In light of the Ebola threat, I would like to devote this month’s column to the explanation of the procedure and importance of Personal Protective Equipment, or PPE.
As a registered nurse, I frequently cared for patients who had a specific condition that required isolation. Isolation carts are placed outside of these patients’ rooms, which contained all the equipment necessary to don before caring for such patients.
This equipment, mandated by OSHA, (Occupational Safety and Health Administration), is to be used by anyone entering this room. All visitors are instructed by nurses on what PPE to wear, and to make no contact with the patient.
All healthcare workers are instructed on the proper donning and doffing of PPE. In Nursing School, this is basic Nursing 101.
When the media initially suggested that the nurse who cared for the deceased Ebola patient, broke protocol, I was infuriated. Thankfully, they walked that statement back.
Here is the list in order:
1. Hand washing
2. Don gown, tying in back at neck and waist
3. Mask or respirator – surgical mask: secure elastic straps around each ear, then pinch nose area to make a tight fit; surgical masks are used for droplet protection; they often come with eye protection attached; a respirator mask is required for micro airborne contaminant protection and must be individually selected to fit the wearer’s face, to provide a proper seal, preventing any gaps where inhalation may occur.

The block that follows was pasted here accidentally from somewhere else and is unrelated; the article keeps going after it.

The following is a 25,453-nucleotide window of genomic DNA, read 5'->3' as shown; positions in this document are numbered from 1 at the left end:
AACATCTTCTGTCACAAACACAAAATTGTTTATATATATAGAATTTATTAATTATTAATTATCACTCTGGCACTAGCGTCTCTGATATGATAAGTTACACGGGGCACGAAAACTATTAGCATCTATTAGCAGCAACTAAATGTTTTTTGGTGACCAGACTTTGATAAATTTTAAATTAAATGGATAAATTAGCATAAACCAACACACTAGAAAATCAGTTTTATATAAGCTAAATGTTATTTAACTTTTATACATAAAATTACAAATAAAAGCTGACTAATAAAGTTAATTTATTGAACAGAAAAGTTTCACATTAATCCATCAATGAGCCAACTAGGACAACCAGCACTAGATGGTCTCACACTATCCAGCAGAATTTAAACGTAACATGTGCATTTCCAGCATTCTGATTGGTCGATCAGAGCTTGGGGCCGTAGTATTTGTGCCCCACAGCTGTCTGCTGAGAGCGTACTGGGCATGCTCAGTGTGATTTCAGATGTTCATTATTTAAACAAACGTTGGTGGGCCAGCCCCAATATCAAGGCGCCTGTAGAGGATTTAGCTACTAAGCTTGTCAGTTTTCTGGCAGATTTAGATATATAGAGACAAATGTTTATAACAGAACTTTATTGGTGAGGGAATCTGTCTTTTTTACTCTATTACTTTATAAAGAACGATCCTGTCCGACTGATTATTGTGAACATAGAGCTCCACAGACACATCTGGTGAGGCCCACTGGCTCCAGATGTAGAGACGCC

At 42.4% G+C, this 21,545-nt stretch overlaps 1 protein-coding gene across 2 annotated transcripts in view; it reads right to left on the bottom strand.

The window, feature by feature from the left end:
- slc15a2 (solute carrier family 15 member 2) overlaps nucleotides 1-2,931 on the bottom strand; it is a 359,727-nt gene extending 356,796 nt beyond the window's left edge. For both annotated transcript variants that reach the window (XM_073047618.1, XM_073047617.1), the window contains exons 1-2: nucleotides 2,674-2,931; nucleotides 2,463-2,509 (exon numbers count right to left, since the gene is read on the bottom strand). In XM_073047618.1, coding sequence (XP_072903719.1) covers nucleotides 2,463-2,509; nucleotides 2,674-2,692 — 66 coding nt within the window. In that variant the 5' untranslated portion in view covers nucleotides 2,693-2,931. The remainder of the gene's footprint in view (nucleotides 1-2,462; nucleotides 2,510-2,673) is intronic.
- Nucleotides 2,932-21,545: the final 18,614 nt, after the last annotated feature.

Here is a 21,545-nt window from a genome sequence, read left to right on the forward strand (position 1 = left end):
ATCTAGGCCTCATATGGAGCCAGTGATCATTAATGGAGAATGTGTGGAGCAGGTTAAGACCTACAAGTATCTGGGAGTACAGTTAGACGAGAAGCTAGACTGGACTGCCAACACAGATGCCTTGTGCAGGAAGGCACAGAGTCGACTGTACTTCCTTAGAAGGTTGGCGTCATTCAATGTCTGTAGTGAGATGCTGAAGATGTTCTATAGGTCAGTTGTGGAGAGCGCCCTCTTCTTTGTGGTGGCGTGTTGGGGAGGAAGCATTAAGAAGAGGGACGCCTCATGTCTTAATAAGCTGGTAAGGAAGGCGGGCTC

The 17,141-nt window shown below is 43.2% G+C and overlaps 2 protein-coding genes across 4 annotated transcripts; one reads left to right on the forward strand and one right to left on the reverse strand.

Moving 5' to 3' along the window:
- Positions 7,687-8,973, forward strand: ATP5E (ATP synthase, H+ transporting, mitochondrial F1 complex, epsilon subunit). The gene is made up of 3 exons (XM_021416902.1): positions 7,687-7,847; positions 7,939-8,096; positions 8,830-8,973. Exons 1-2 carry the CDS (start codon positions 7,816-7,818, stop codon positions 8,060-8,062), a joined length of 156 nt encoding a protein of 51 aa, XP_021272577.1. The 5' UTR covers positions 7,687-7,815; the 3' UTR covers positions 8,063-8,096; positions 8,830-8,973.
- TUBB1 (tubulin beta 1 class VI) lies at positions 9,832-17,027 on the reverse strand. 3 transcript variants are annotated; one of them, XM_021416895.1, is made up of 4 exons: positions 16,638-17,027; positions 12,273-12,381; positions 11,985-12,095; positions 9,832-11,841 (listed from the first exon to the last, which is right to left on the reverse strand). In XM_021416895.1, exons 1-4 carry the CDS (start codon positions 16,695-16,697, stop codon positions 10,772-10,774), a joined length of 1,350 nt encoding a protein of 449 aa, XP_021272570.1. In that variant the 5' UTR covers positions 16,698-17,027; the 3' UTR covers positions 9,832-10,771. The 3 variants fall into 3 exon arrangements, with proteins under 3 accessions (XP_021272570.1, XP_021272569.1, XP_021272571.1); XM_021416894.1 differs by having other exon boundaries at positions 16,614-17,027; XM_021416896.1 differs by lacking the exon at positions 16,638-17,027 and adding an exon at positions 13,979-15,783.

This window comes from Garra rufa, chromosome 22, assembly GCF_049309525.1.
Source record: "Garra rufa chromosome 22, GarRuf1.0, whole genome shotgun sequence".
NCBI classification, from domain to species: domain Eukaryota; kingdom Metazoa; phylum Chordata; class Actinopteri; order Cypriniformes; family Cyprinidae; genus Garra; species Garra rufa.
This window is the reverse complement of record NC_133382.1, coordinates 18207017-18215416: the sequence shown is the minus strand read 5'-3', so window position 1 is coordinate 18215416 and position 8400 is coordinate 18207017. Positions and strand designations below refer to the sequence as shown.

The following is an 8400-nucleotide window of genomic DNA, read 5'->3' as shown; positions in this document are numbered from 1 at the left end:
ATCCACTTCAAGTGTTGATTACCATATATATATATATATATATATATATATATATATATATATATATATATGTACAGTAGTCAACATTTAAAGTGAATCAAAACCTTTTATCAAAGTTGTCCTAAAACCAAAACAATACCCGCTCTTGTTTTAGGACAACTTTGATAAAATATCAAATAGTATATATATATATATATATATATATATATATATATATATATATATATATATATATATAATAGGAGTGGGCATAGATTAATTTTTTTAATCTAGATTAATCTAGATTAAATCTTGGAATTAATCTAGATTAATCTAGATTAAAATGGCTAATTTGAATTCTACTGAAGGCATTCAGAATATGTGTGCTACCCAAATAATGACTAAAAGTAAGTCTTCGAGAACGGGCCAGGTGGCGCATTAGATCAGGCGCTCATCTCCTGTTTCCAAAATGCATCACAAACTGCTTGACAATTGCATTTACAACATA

4. Goggle or protective glasses – if not attached to surgical mask, or if respirator mask is used
5. Glove – comes in various sizes. The fit is important; extended to cover wrist of isolation gown
Removal of PPE: Note: all PPE is discarded in a biohazard “red” bag in room.
1. Gloves- dirtiest; grasp near cuff and peel off inside out holding with gloved hand; slide finger of ungloved hand into other glove removing it inside out and over the first glove; dispose in waste.
2. Goggles- touch ear pieces only.
3. Gown – front and sleeves are most contaminated; unfasten ties; remove from shoulders, touching inside only, turn inside out and roll into a bundle and discard.
4. Mask or respirator – grasp bottom then top ties or elastics and remove, never touching front, and discard.
I am explaining this procedure so that you fully understand that there is a protocol and that this is how it is properly performed. Blaming nurses, especially those who regularly care for patients in isolation, is unacceptable.
It is of utmost importance that we ALL get flu shots this season.
The early symptoms of Ebola virus mimic those of the flu. In those people who did not get the flu vaccine, and may contract the flu, panic may set in when it could mistakenly be taken for Ebola.